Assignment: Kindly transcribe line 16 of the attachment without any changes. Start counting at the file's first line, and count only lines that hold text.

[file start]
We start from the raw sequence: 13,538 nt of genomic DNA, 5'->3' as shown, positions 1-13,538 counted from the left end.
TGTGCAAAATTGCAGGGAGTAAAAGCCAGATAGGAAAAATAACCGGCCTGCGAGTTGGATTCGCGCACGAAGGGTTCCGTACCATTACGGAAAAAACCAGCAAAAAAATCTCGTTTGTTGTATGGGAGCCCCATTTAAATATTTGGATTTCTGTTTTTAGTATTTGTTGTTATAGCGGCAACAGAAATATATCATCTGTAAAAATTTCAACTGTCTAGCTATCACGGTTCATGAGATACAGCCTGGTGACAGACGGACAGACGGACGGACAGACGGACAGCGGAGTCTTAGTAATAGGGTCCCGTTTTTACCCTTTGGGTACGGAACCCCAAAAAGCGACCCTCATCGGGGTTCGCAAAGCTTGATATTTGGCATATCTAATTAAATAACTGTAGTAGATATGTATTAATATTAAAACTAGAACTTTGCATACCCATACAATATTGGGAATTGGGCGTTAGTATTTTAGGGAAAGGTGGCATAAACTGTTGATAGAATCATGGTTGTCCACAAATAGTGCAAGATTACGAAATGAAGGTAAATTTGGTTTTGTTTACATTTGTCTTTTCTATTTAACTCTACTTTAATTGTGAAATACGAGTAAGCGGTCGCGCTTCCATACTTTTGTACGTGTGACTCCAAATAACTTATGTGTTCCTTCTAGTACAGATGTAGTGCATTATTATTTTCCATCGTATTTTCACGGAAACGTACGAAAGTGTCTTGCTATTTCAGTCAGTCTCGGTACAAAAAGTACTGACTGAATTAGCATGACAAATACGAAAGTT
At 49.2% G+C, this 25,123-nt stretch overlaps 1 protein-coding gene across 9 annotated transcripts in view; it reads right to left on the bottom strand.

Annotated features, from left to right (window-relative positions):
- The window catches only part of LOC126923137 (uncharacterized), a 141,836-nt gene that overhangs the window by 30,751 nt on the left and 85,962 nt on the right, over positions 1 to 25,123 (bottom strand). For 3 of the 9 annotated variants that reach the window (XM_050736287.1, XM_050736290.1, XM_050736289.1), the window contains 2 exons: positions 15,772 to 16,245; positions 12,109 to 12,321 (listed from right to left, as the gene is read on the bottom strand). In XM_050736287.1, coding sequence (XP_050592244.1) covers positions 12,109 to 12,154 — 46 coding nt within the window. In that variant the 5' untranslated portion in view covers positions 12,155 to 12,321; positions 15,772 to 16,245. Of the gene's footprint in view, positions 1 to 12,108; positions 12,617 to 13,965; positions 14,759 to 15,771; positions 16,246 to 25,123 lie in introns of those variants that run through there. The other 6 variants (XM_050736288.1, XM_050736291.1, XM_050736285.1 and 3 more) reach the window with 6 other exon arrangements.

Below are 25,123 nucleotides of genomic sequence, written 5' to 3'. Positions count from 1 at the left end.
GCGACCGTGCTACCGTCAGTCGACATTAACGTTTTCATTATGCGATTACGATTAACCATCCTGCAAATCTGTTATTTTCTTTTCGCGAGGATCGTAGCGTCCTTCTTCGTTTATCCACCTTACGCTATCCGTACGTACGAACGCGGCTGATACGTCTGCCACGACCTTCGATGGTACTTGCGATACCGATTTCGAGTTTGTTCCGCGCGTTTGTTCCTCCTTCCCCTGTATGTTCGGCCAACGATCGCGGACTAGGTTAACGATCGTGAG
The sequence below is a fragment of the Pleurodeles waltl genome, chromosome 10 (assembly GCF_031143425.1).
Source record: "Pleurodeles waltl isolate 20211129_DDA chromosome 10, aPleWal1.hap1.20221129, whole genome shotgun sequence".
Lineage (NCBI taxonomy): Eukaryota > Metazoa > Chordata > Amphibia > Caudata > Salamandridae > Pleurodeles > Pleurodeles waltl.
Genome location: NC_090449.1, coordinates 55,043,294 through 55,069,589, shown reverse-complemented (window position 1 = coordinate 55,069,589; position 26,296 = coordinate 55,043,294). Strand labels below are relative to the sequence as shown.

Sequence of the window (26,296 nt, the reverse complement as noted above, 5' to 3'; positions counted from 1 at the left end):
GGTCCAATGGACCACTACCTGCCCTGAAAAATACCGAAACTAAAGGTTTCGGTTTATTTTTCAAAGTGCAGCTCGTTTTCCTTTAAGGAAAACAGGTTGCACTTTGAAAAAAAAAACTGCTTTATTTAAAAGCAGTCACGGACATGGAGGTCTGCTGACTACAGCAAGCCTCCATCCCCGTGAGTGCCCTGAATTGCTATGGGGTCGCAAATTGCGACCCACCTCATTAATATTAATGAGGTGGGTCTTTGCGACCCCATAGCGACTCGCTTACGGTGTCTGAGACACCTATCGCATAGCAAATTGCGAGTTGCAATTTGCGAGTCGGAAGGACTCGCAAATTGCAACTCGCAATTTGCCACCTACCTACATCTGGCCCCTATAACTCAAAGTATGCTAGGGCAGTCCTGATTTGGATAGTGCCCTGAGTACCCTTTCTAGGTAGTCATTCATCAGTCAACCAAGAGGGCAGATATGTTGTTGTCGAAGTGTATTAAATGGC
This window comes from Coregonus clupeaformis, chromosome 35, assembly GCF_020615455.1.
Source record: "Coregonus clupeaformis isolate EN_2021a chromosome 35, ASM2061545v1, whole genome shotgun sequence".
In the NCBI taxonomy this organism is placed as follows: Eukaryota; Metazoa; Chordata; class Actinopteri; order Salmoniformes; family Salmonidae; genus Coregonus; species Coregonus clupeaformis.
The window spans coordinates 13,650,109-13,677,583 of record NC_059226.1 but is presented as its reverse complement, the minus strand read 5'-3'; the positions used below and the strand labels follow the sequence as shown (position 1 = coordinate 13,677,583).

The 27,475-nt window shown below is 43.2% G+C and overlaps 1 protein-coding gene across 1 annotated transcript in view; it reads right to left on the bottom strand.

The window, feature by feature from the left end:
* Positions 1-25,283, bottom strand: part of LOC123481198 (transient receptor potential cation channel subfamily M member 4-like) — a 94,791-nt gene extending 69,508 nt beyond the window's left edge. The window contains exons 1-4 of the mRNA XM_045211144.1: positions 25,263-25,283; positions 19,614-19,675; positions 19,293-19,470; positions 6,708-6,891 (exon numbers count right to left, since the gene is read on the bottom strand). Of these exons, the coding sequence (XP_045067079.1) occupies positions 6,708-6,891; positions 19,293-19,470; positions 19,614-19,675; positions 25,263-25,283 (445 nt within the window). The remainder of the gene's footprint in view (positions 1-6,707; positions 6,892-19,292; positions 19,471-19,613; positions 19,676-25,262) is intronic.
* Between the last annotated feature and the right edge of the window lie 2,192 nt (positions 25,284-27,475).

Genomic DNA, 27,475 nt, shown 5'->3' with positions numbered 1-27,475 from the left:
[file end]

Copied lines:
In the NCBI taxonomy this organism is placed as follows: Eukaryota; Metazoa; Chordata; class Actinopteri; order Salmoniformes; family Salmonidae; genus Coregonus; species Coregonus clupeaformis.